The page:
delid Member Posts: 3
edited 28. Nov 2023, 14:04 in Living with arthritis
Hello everyone, I am new here and is so good to learn your experience. Following surgery last year, everything went out of control and after- I've been diagnosed with osteoarthritis. It took months to picture which medical area is covering this problem and to get to rheumatology. Finding the reason wasn`t the end of my problems. The joints, fingers, wrists, ankles, knees, spine, hips are crackling, inflamed, painful, burning, stabbing, stiff, Baker`s cyst behind knees, low sleep, high pain and tension, heels, dry eyes, headache. For months I had a hand trigger, hardly brushing my teeth or hair, however, after a steroid injection, my hand was better; now another trigger is coming around. I wonder if the injections are working for hips, knees and so on. My stomach is not happy with the pills (following treatment for kidneys years ago), I couldn`t handle Hydroxychloroquine, but the Prednisone worked well taken in need. At the last appointment, it has been recommended injectable treatment Methotrexate and I have asked time until August to find more about (and to try other treatments, unfortunately these are not cheap). Understanding that the patients are reacting different to treatment I have tried some (which I do not recommend): DMSO, Borax, Colostrum, Celadrin capsules, MSM, Prednisone, Collagen Hydrolyzed, colloidal silver, Hyaluronic Acid, Glucosamine, Garlic oil, shark cartilage, biotin, Aspirin, Naproxen, Indometacin, Piroxicam, bicarbonate, antibiotics, Paracetamol, Codeine, Co-codamol, tinctures, turmeric, cider vinegar, vitamins, calcium, clay, voltarol, ibuprofen capsules/gel, pain gone pen, magnetic pressure, two chiropractor meetings to check if the hands and legs numbness is connected to the spine, just few meetings acupuncture and osteopathy as much as I could afford, mindfulness, and so so so...
I just give a few examples of what I get so far and this is not recommended. Weird, the antibiotics, garlic oil, vitamins, colostrum, turmeric, diet, (no sugar, less bread, dairy, etc), helped me to control the flares up. I`ve tried to attach pictures of my knees and fingers but is not working. Two- three years ago I was jogging, now I bought a walking stick (trying, in seconds, I realized that the wrists/fingers are not helping). Is difficult to coordinate my walk more then 20-30 minutes continuous, weak fingers, pains, I am worried about my condition in the past year. The cold is not helping at all, this is why the last year, after four days working in cold environment (at least for me), I left my job. I have been active, looking to study, to work, now I try to find a way to handle the future. And I study about osteoarthritis/rheumatism - is not this my passion, just a pain stimulant, trying to manage this rubbish headache… Just kidding, it would be too easy to solve just with an Aspir in… Possible to have a second surgery and it is not easy but I carry the daily duties, volunteering when I can and to stay active, even if the next day is more painful, like a payback… Acceptable days, bad days but I hope to make these good and stable.... In the meantime still looking for support in finding a way to cope, to provide for myself, a job.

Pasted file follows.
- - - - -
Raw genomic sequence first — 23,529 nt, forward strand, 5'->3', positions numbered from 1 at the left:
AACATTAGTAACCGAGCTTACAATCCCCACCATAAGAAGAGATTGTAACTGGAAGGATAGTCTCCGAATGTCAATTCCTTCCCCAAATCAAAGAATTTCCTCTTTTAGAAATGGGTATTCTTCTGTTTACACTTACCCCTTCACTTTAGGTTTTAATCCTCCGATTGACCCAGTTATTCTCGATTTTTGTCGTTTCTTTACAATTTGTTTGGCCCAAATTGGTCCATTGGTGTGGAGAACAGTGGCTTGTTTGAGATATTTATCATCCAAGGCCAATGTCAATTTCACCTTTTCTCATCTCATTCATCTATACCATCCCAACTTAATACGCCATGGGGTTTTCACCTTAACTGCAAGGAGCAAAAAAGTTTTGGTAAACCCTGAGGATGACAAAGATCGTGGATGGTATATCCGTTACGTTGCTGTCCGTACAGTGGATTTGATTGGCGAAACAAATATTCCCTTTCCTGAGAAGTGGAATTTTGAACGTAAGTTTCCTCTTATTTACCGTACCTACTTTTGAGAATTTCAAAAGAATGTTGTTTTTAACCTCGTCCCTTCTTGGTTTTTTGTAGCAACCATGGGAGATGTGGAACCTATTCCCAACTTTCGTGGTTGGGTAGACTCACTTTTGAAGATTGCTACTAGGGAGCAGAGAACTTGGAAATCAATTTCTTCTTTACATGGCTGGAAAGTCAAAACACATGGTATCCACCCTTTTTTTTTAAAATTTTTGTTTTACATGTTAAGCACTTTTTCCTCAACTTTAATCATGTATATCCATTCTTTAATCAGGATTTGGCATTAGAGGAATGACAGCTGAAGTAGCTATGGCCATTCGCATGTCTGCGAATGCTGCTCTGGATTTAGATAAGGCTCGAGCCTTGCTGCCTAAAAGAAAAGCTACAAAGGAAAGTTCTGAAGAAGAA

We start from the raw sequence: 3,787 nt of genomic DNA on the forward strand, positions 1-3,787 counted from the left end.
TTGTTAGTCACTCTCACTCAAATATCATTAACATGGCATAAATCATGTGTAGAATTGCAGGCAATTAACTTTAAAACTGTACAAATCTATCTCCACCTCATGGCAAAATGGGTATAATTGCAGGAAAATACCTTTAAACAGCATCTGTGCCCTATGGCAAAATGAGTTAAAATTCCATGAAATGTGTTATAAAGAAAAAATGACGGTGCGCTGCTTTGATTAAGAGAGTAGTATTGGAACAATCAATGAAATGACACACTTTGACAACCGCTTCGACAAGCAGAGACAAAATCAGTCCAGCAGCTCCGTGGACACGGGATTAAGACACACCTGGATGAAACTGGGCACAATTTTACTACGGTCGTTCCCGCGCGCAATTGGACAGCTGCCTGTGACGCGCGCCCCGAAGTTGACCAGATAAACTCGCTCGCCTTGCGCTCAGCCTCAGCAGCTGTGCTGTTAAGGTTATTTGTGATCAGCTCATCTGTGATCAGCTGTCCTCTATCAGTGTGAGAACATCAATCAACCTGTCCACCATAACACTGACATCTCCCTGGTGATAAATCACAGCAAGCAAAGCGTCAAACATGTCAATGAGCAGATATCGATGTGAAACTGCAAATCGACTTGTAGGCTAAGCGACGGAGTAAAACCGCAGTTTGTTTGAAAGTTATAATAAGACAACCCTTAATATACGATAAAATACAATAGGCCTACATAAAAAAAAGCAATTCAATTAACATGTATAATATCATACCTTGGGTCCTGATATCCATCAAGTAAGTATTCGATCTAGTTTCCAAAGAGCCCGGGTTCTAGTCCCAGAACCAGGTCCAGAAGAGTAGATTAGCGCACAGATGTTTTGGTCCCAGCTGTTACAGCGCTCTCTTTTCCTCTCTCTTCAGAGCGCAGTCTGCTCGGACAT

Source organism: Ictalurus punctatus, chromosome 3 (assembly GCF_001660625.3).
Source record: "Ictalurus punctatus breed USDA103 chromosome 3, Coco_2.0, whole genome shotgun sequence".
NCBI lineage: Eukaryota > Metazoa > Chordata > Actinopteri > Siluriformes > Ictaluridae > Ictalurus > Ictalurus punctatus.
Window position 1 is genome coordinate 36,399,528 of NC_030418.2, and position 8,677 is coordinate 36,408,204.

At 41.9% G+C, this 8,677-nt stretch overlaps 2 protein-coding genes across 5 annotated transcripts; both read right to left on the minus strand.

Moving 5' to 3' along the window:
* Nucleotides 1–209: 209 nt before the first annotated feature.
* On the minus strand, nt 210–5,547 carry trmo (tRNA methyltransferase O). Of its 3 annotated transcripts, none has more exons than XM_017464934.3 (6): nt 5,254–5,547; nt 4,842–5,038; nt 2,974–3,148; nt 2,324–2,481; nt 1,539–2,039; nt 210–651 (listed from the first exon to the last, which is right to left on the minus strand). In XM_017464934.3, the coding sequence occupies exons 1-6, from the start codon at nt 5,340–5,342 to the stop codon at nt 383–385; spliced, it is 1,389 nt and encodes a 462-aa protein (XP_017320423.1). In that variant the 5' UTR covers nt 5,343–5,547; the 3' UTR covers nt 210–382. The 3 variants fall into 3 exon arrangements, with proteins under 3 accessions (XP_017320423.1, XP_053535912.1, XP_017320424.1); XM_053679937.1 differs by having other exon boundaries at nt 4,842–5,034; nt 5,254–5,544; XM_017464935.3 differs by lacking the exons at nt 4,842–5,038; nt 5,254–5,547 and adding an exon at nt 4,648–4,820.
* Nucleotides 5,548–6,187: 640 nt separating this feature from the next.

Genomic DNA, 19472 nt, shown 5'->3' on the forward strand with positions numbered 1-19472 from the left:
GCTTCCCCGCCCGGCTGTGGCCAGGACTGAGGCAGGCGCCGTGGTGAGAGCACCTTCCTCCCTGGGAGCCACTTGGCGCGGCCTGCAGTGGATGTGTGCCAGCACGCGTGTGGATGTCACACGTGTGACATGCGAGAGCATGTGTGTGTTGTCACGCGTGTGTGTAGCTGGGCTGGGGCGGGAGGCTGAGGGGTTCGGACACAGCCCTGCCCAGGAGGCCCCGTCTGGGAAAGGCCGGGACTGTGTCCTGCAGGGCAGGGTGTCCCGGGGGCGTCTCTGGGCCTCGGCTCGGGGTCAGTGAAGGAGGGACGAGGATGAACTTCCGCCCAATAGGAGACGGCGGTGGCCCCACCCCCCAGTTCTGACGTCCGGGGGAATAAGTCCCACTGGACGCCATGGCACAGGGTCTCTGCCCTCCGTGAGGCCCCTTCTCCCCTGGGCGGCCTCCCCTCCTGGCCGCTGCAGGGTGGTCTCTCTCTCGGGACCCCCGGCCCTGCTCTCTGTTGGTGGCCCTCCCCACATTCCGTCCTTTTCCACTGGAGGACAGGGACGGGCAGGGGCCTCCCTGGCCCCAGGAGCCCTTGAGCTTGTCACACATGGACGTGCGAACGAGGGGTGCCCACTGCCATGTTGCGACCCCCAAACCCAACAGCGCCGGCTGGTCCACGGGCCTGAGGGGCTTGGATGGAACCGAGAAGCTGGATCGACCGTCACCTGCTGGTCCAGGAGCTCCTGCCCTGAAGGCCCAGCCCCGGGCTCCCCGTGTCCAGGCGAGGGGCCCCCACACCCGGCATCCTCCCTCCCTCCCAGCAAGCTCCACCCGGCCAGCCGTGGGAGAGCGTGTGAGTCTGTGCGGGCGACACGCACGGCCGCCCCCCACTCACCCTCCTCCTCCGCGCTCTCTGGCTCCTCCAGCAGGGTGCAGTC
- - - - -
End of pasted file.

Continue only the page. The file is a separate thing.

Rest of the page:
Thank you for sharing your experience,


  • [Deleted User]
    [Deleted User] Posts: 3,635
    edited 30. Nov -1, 00:00
    Welcome to the Versus Arthritis Online Community, Dilad , from the moderation team.

    I am sorry to hear of your diagnosis of Rheumatoid Arthritis (?) I am assuming this is what the Rheumatologist is treating you for as you’ve tried Hydroxychloroquine and are being advised to try Methotrexate (MTX for short).

    Steroids have helped and steroid injections have helped with your trigger finger(s?). You have tried a chiropractor to check whether the trigger finger(s) are due to spinal issues. I am sorry physical and outdoor work has proved too much for you.

    If I understand you correctly you are asking for people’s opinions on many different products sold to supposedly help with Arthritis.

    This might help a bit while you are waiting for members of the community to come along with their own experience:


    This link leads you to information about diagnosis of Rheumatoid Arthritis Apologies if you already know some/all of this:

    If you think it might help do please give our helpline a call on 0808 520 0520

    I look forward to seeing you posting on the boards.

    Best wishes

  • dreamdaisy
    dreamdaisy Member Posts: 31,520
    edited 30. Nov -1, 00:00
    Hello, it's nice to meet you and I am sorry you have had to find us.